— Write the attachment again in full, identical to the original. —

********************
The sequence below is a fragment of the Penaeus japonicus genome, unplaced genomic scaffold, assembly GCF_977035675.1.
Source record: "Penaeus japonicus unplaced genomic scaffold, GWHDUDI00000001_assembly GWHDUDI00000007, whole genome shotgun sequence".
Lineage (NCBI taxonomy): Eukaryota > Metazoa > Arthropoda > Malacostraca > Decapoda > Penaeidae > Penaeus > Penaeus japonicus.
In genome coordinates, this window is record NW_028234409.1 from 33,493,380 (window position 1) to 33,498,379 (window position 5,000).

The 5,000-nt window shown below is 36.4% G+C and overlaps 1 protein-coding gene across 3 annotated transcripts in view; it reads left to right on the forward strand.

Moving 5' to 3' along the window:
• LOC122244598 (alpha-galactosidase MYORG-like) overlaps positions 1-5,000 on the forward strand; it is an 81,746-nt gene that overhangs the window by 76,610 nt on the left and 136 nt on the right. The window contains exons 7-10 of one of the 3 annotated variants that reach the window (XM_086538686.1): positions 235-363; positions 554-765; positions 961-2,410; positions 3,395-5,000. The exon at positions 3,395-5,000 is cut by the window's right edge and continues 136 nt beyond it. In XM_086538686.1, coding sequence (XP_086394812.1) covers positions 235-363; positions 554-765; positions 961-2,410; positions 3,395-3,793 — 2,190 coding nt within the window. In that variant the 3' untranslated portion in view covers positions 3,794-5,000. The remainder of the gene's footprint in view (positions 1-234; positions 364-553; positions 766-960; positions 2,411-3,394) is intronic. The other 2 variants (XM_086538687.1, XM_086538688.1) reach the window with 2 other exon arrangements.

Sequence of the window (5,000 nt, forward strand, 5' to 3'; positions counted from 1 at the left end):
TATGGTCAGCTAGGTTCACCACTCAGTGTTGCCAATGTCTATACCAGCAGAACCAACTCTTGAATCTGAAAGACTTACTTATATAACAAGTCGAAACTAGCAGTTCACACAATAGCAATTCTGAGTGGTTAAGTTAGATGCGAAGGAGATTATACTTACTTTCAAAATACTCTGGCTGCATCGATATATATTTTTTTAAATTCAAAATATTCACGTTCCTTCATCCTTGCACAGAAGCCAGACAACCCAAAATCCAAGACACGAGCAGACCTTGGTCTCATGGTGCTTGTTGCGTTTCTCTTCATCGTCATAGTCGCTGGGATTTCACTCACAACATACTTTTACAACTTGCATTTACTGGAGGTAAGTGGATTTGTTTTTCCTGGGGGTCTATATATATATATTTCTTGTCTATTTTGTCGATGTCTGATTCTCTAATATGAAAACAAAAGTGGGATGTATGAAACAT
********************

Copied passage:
The sequence below is a fragment of the Penaeus japonicus genome, unplaced genomic scaffold, assembly GCF_977035675.1.
Source record: "Penaeus japonicus unplaced genomic scaffold, GWHDUDI00000001_assembly GWHDUDI00000007, whole genome shotgun sequence".
Lineage (NCBI taxonomy): Eukaryota > Metazoa > Arthropoda > Malacostraca > Decapoda > Penaeidae > Penaeus > Penaeus japonicus.
In genome coordinates, this window is record NW_028234409.1 from 33,493,380 (window position 1) to 33,498,379 (window position 5,000).

The 5,000-nt window shown below is 36.4% G+C and overlaps 1 protein-coding gene across 3 annotated transcripts in view; it reads left to right on the forward strand.

Moving 5' to 3' along the window:
• LOC122244598 (alpha-galactosidase MYORG-like) overlaps positions 1-5,000 on the forward strand; it is an 81,746-nt gene that overhangs the window by 76,610 nt on the left and 136 nt on the right. The window contains exons 7-10 of one of the 3 annotated variants that reach the window (XM_086538686.1): positions 235-363; positions 554-765; positions 961-2,410; positions 3,395-5,000. The exon at positions 3,395-5,000 is cut by the window's right edge and continues 136 nt beyond it. In XM_086538686.1, coding sequence (XP_086394812.1) covers positions 235-363; positions 554-765; positions 961-2,410; positions 3,395-3,793 — 2,190 coding nt within the window. In that variant the 3' untranslated portion in view covers positions 3,794-5,000. The remainder of the gene's footprint in view (positions 1-234; positions 364-553; positions 766-960; positions 2,411-3,394) is intronic. The other 2 variants (XM_086538687.1, XM_086538688.1) reach the window with 2 other exon arrangements.

Sequence of the window (5,000 nt, forward strand, 5' to 3'; positions counted from 1 at the left end):
TATGGTCAGCTAGGTTCACCACTCAGTGTTGCCAATGTCTATACCAGCAGAACCAACTCTTGAATCTGAAAGACTTACTTATATAACAAGTCGAAACTAGCAGTTCACACAATAGCAATTCTGAGTGGTTAAGTTAGATGCGAAGGAGATTATACTTACTTTCAAAATACTCTGGCTGCATCGATATATATTTTTTTAAATTCAAAATATTCACGTTCCTTCATCCTTGCACAGAAGCCAGACAACCCAAAATCCAAGACACGAGCAGACCTTGGTCTCATGGTGCTTGTTGCGTTTCTCTTCATCGTCATAGTCGCTGGGATTTCACTCACAACATACTTTTACAACTTGCATTTACTGGAGGTAAGTGGATTTGTTTTTCCTGGGGGTCTATATATATATATTTCTTGTCTATTTTGTCGATGTCTGATTCTCTAATATGAAAACAAAAGTGGGATGTATGAAACAT